4. You compare yourself to others, hold jealousy, and often put them above you.
    Sad people believe someone else’s good fortune steals from their own. They believe there’s not enough goodness to go around and selfishly compare yours against theirs. This leads to jealousy, pain and resentment.

    Joyful people know that we are in charge and good luck and circumstance are just signs of what they, too, can aspire to achieve. Untroubled people believe they carry a unique way that can’t be copied or stolen from. They believe in the unlimited possibilities and don’t get slowed down by thinking someone else’s good fortune limits their possible future in life.

    A positive mindset will bring you far; you are the best.

    5. You Live for Yourself Rather than Help others
    The gloomy person thinks things should be done for them and toward them. As you know, this can’t be part of a happy life. Each of us mainly is out for ourselves, but, you see, the more you help others the better your life will become.

    Sad people believe that, when things go wrong or bad, it is someone else’s fault and they get down and think it was “done to them”. Joyful people see the changes, work toward using the change to their advantage, and know that the more they get out and help others the better their life will become.

    The more you help other people, the better your life will be.

    6. Exercise is the Last Thing You Want to Do.
    Sad people tend to sit around and mope. Happy people are out doing things, often exercising. I’m sure you’ve felt it, the clearing of mind that exercise brings on. Depressed? Workout and you will fix you. The relief may not come right away, but give it time, and you will find your depression fading away. Push yourself to exercise more and to stay on track in your mind AND your body.

    Many studies have shown that exercise promotes mental health and reduces the symptoms of depression. Thirty minutes of intense exercise each day and you will see amazing results. The antidepressant result of regular exercise is comparable to potent antidepressant drugs like Prozac.

    Start today and you will see changes happen in your mind and body in a short time.

    7. You aim to “manage” your life.
    There’s a big difference between being in control and striving to work toward goals. Joyful people take steps often to get results, even through difficult times. Eventually they see that they have very little control over what life throws at them.

    Sad people make an effort to control all aspects of things and fall apart when life throws a wrench in their procedure. Happy people can be just as directed, yet, still have the ability to go with the flow and not fall apart when life brings on change. The key is to stay focused, but still allow room for letting change happen (without you falling apart.) Going with the flow is what happy people have as a way out and around things that come up.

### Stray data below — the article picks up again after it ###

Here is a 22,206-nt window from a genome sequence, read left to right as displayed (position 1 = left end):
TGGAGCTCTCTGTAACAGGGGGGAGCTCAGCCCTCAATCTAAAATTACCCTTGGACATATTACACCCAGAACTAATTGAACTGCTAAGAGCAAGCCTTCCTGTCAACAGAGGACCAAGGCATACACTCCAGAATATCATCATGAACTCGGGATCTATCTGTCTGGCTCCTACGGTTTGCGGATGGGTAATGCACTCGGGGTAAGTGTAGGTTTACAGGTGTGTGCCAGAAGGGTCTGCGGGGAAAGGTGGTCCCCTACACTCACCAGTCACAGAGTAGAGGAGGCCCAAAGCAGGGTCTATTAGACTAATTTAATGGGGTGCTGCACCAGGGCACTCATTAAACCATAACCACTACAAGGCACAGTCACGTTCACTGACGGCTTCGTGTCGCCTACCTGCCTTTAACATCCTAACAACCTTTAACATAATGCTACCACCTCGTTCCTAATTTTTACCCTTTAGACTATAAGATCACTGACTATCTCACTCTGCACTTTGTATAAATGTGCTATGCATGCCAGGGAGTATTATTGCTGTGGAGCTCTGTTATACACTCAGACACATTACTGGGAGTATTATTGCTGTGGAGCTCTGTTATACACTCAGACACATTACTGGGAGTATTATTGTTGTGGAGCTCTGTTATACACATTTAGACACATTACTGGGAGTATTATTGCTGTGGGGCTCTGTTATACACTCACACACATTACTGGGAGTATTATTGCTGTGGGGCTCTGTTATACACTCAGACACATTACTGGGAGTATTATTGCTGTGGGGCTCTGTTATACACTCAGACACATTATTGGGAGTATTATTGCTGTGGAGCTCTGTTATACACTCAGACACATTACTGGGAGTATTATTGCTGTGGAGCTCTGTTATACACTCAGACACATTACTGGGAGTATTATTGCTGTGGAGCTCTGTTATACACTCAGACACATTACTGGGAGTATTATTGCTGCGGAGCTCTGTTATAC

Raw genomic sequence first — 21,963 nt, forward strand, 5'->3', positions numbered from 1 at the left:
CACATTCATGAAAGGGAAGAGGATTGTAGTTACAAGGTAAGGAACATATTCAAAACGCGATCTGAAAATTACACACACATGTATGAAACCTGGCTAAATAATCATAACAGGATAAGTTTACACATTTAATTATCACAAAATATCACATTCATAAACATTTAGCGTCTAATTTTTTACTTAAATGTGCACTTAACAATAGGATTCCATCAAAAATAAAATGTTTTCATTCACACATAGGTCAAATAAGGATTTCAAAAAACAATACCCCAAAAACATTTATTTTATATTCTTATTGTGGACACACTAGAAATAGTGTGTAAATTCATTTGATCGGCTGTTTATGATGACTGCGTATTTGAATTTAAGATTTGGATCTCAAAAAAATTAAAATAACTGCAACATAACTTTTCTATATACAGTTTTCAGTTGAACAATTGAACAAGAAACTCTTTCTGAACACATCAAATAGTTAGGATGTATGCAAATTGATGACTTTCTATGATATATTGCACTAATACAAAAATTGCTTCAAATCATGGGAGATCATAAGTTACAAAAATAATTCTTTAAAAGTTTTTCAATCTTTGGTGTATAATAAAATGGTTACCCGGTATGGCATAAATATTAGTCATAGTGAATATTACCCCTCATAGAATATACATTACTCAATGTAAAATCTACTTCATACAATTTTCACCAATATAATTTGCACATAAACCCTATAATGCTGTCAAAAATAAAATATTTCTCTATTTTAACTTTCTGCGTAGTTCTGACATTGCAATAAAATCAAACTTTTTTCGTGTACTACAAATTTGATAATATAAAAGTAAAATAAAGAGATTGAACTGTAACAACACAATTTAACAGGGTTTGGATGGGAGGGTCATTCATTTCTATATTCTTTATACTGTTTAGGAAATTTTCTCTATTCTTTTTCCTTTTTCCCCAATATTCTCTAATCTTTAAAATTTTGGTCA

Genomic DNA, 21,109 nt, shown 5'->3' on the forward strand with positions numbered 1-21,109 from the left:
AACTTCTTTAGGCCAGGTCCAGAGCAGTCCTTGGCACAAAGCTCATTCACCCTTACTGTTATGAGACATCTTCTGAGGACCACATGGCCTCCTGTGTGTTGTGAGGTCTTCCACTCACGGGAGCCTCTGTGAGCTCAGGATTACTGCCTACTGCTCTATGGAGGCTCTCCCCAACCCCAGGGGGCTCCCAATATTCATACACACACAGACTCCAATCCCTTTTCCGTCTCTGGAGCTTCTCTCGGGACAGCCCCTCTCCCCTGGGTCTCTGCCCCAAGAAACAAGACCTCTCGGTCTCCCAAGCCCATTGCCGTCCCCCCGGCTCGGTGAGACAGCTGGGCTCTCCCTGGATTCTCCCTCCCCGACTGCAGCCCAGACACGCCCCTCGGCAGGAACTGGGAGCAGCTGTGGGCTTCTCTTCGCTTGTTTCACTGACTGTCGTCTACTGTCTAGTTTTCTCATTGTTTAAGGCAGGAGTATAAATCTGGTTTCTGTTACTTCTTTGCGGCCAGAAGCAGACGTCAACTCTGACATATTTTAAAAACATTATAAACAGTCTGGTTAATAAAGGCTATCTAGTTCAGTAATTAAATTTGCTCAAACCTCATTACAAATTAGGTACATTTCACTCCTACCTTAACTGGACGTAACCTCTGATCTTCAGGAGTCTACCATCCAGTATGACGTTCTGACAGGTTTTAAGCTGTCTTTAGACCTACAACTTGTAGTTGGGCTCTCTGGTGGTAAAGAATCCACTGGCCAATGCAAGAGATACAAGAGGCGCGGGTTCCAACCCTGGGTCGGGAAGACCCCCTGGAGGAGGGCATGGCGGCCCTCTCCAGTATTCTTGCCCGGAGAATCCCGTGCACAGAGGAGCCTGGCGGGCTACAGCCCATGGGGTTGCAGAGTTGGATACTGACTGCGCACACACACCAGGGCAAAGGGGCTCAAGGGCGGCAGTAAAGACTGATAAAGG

Be ready for change and your life will run smoother.

    8. You look to your future with worry and fear.
    Your mind can only take so much. Unhappy people fill their thoughts with what “could” go wrong versus what “might” go right. It’s a choice each of us has, to hold good thoughts in our mind or the negative or positive. Happy people take on a healthy dose of fantasy and allow themselves to daydream about what their future “could” be and become. Sad people fill that same space in their mind with constant frustration, worry and fear.

    Happy people experience fear and worry, of course, but see the difference between feeling things that occur and dealing with them. When fear or worry cross a happy person’s mind, they will ask themselves if there’s anything “they” can do to prevent their fear or worry from happening. Then, they settle in with this change.

    Take control of your mind, think the right thoughts, live the life that you have dreamed of.

    9. You fill your conversations with gossip and complaints.
    Sad people often live in the past and bring these thoughts into conversations. They think about what has happened to them and the hardships they have or are going through as their conversation of choice. When they run out of things to say, they turn to other people’s hardships. Happy people live in the now and dream about the future. These positive people are excited about their future and can’t wait to tell others. They say of something they’re working on, grateful for what they have and dreaming about the possibilities of life.

    Obviously none of us are perfect. We’re all going to swim in negative waters at times, but what matters is how long we stay there and how quickly we work to get ourselves out. Positive conversations is what sets happy people apart from unhappy people.

    See the good in life, talk mainly of good, your life will be good.

    10. When You are Down You Stay Down.
    We all get down at times, and, of course, we have been very happy and up. The problem is that sad people tend to get down, see no way out, and stay there. Happy people see that in the future things can change, they will find a way through and come back to better times. Depression feeds itself and some people see no way out. We have to always keep in mind that we can live a better life if we can envision such in our mind.

    Balance is the key. When you are down, know that you will find a way back up and this down won’t last forever. When you are up know that you “might” be back down. If you can get a firm grip on this in your mind, you will never suffer from depression again.

    Use your mind right, stay up, and live a better life.

  • The laziness of people

    Yesterday I was in my home-office working on the computer. A street sweeper came by, although the street was already clean. Then–he came by six more times cleaning the clean street. On the last pass I had to go out and say to him, “Why are wasting gas and money when the street is clean?” He said, “I’m just doing my job.”

    Then later, I had to drive somewhere, I passed an area where they were doing some work on the street. I saw six guys just standing and talking. When I returned passing the same place, I saw more just standing and talking.

    It bothers me so much when people just waste time and money for nothing. I am always trying to further myself as I try and add to the world.

    I hope you are one to be on the same path as me.

    Bye for now>>>>>>>>>>>Kit